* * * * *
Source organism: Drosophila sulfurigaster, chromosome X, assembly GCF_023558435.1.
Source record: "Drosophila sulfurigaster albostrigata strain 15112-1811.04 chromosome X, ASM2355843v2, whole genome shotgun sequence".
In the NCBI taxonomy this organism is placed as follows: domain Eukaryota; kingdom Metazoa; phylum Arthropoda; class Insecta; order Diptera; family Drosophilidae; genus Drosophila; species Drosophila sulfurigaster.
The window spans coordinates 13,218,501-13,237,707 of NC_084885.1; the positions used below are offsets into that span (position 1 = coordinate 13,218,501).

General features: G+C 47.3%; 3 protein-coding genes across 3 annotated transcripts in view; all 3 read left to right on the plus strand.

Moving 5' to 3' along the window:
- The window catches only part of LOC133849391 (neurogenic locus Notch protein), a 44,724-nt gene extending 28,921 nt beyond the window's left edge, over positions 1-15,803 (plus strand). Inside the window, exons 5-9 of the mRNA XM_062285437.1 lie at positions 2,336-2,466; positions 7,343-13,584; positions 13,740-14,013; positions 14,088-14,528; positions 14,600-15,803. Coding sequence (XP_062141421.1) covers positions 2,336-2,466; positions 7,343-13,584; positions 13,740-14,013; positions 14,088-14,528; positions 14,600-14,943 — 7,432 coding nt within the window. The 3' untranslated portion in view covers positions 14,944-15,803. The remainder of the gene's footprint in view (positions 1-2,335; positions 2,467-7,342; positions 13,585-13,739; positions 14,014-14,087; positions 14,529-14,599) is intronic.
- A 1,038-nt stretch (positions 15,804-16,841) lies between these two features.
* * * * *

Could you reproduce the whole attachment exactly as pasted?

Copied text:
Source organism: Drosophila sulfurigaster, chromosome X, assembly GCF_023558435.1.
Source record: "Drosophila sulfurigaster albostrigata strain 15112-1811.04 chromosome X, ASM2355843v2, whole genome shotgun sequence".
In the NCBI taxonomy this organism is placed as follows: domain Eukaryota; kingdom Metazoa; phylum Arthropoda; class Insecta; order Diptera; family Drosophilidae; genus Drosophila; species Drosophila sulfurigaster.
The window spans coordinates 13,218,501-13,237,707 of NC_084885.1; the positions used below are offsets into that span (position 1 = coordinate 13,218,501).

General features: G+C 47.3%; 3 protein-coding genes across 3 annotated transcripts in view; all 3 read left to right on the plus strand.

Moving 5' to 3' along the window:
- The window catches only part of LOC133849391 (neurogenic locus Notch protein), a 44,724-nt gene extending 28,921 nt beyond the window's left edge, over positions 1-15,803 (plus strand). Inside the window, exons 5-9 of the mRNA XM_062285437.1 lie at positions 2,336-2,466; positions 7,343-13,584; positions 13,740-14,013; positions 14,088-14,528; positions 14,600-15,803. Coding sequence (XP_062141421.1) covers positions 2,336-2,466; positions 7,343-13,584; positions 13,740-14,013; positions 14,088-14,528; positions 14,600-14,943 — 7,432 coding nt within the window. The 3' untranslated portion in view covers positions 14,944-15,803. The remainder of the gene's footprint in view (positions 1-2,335; positions 2,467-7,342; positions 13,585-13,739; positions 14,014-14,087; positions 14,529-14,599) is intronic.
- A 1,038-nt stretch (positions 15,804-16,841) lies between these two features.